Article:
Lasting Friendships

Posted on February 25, 2012 by

2


I drifted in and out of a jetlag-induced sleep while two girls chattered away next to me, giggling.  A wide-rimmed Peruvian fedora covered my eyes and a thick, russet beard covered my chin.  I awoke briefly when the flight attendant brought me a tray of food and tried to join the girls’ conversation.  They were laughing and enjoying each other’s company when I turned and introduced myself to the nearer of the two.  It happened that they were two close friends from Texas and that they would become two of my best friends.

TLG is a lot of things to a lot of people: a chance to teach abroad, professional development, an opportunity, an escape, an adventure.  One of the lesser-advertised benefits of the program, however, is that it thrusts you into a group of like-minded people who are going through the same trials and tribulations at the same time as you.  It wasn’t until I was part way through Georgian language lessons at Orientation Training that this began to dawn on me.  As we all struggled to wrap our voices around letters like ყ and წ, I made friends with a German and a Malaysian at my table and was quick to add their numbers to my shiny new phone.

Over the course of the semester, Group 2 spent a couple of weekends together every month.  First there was Rob and Ashley’s Georgian Wedding, followed by an epic Halloween Party in Zugdidi’s Movie Theater, and an American Thanksgiving in Martvilicomplete with American Football and a home-cooked Georgian-American Suphra!

It was even televised for the local channel! And yes, we all chose to dress that way.

When we weren’t together, we often called each other to chat, to gripe, to moan, to advise, and to laugh.  TLG provides all of its volunteers with corporate cell phones that can call each other for free!  I can’t count how many times my friends and I hit the 30-minute automatic disconnection.  Through thick and through thin, our fellow volunteers were our constant source of support and comfort.  As we learned to navigate Georgian transportation, communicate in sign language, and adapt to a wide-range of living conditions in a developing country, we grew closer than I would have possibly imagined at the outset of the program.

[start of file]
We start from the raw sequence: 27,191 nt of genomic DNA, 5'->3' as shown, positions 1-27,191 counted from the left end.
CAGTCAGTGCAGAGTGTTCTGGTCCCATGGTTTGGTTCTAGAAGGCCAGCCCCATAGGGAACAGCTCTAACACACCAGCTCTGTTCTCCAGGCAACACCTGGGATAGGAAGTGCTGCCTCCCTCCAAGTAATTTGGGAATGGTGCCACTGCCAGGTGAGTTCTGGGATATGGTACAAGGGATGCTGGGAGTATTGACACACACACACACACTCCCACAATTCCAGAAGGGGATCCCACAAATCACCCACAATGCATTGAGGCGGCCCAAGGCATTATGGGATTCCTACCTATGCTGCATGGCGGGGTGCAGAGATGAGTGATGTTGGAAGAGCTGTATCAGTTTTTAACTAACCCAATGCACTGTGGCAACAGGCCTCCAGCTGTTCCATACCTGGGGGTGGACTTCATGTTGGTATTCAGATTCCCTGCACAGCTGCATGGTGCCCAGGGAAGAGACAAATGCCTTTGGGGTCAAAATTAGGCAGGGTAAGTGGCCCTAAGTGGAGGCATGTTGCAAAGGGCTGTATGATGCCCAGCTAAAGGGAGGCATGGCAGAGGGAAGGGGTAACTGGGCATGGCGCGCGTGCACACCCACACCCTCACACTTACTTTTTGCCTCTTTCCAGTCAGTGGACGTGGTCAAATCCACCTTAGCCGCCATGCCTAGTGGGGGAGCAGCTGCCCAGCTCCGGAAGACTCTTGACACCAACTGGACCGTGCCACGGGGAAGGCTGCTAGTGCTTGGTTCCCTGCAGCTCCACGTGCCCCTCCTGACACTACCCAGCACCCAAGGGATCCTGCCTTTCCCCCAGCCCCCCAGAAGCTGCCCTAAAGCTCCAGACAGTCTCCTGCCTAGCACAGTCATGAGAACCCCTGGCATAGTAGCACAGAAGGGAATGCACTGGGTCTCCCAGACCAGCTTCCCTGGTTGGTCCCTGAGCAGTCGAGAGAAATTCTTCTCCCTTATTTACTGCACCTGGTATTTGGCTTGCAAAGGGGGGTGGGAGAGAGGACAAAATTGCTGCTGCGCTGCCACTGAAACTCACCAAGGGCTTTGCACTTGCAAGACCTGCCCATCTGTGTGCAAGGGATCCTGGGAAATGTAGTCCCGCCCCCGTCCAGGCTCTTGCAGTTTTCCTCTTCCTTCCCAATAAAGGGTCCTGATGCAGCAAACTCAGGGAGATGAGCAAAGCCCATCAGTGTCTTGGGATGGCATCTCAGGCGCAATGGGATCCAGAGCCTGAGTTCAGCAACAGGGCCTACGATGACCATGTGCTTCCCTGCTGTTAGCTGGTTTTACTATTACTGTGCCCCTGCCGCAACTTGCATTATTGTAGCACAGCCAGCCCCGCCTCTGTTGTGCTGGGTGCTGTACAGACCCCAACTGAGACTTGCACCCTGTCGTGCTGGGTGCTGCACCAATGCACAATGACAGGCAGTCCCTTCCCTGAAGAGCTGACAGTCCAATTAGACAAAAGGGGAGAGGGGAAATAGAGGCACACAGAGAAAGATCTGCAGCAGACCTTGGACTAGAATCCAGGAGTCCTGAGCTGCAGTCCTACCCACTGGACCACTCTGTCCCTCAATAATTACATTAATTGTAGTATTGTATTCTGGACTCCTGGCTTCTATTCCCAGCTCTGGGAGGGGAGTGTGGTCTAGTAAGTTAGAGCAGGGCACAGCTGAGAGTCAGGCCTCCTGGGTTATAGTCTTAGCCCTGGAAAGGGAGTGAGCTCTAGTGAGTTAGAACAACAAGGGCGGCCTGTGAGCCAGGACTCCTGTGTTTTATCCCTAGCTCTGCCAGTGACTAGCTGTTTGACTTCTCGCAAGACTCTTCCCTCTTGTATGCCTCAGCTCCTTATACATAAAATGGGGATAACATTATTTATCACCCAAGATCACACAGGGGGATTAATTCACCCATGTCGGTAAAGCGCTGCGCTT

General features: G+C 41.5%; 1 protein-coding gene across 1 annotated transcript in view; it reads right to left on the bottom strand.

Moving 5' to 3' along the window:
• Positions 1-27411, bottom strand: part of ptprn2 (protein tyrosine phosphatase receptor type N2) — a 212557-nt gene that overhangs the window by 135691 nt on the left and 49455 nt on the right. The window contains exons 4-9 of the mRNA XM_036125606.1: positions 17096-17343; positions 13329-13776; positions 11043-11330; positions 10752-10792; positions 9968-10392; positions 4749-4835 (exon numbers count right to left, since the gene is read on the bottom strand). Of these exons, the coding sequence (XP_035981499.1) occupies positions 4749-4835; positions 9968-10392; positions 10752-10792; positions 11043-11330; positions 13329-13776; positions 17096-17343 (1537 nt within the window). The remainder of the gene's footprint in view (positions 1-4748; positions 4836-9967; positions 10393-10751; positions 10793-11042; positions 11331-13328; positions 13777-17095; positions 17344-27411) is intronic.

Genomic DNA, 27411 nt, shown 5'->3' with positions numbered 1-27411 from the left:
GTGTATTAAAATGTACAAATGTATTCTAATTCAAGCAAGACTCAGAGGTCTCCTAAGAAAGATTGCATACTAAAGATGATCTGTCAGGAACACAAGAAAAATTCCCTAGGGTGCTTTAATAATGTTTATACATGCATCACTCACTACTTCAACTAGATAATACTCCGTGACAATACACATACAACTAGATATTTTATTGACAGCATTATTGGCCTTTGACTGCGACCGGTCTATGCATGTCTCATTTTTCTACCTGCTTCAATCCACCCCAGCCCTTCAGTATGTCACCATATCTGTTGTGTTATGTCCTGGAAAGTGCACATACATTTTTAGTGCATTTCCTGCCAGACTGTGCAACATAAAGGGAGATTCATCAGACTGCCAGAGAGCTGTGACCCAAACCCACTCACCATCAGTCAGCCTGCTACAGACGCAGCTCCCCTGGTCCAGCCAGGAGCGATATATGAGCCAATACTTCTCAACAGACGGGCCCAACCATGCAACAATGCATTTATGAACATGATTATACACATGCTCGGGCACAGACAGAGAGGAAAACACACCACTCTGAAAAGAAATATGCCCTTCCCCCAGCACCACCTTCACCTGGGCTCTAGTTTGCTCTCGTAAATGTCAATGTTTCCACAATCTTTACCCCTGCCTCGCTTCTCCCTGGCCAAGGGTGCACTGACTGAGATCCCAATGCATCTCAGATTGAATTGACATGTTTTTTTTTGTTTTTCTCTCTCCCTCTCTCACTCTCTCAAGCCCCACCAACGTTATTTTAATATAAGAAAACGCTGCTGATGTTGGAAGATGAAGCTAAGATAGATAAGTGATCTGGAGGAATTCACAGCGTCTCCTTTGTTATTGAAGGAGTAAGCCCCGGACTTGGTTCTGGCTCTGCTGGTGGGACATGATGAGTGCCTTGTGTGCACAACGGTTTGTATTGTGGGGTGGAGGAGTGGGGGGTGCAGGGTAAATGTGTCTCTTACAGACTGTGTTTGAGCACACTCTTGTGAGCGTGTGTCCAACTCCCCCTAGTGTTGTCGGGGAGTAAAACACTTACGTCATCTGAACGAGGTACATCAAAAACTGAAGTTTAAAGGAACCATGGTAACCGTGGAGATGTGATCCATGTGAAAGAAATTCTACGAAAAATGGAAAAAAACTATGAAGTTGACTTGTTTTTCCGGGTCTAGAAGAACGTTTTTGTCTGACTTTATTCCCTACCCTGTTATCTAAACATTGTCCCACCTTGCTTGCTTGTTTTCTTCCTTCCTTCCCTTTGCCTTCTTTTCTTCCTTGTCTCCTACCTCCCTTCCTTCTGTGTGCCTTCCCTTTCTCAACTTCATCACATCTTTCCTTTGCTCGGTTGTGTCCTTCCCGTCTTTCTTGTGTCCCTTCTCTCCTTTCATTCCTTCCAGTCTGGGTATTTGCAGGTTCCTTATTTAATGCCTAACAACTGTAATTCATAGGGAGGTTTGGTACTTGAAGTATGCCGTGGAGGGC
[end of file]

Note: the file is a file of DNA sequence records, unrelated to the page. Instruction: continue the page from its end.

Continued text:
During our second semester in Georgia, the bonds of friendship strengthened and I found myself spending all of my free time in the company of a German law student, an Irish architect, a Texan nutritionist, a russophile Michigander, a pair of musical Canadians, and others from countless countries and backgrounds.  Only a program such as TLG could bring such a diverse group of people together and bind them in lasting friendship.

Sadly, all good things must come to an end, and though I remain in Georgia and with TLG, most of my friends have moved on.  But you know what the amazing thing is?  When it comes down to it, none of us has moved on and none of us can move on.  We have shared so many extraordinary experiences together that it’s impossible to move on, try as you might.  And you know what else?  That’s the best part!

My TLG friends are now placed around the globe and in seemingly out-of-reach countries.  We have returned home to the US, to England, to Australia, and to Canada.  We have continued teaching in Hong Kong, in South Korea, in Turkey, in Mexico, in Albania, and in the Czech Republic.  We have begun working and studying in Norway, in Morocco, in Germany, and in Georgia.  We have not lost sight of each other.

We see each other on Skype!

We see each other on 9 hour layovers in Munich

We see each other in the apartment we share!

And we see each other on Vacation!

And so it was that I found myself visiting two chatty, giggly girls in Hong Kong.  As we shared a bottle of Georgian Wine (a Christmas Gift courtesy of President Saakashvili) and reminisced about our adventures in Georgia, I realized fully what an impact TLG had made on my life.  Yes, I began to learn Georgian and saw many of the sights the Caucasian country has to offer.  Yes, I impacted my students with new and exciting teaching methods and my American English.  Yes, I grew more adventurous and independent.  But maybe most significantly and unexpectedly of all, I built friendships that last and created memories with my friends that will never fade or disappear.  Were this the only benefit of being a TLG Volunteer, I would still be forever indebted to the program that introduced me to the people I now count among my best and closest friends.

გაუმარჯოს მეგობრობას!

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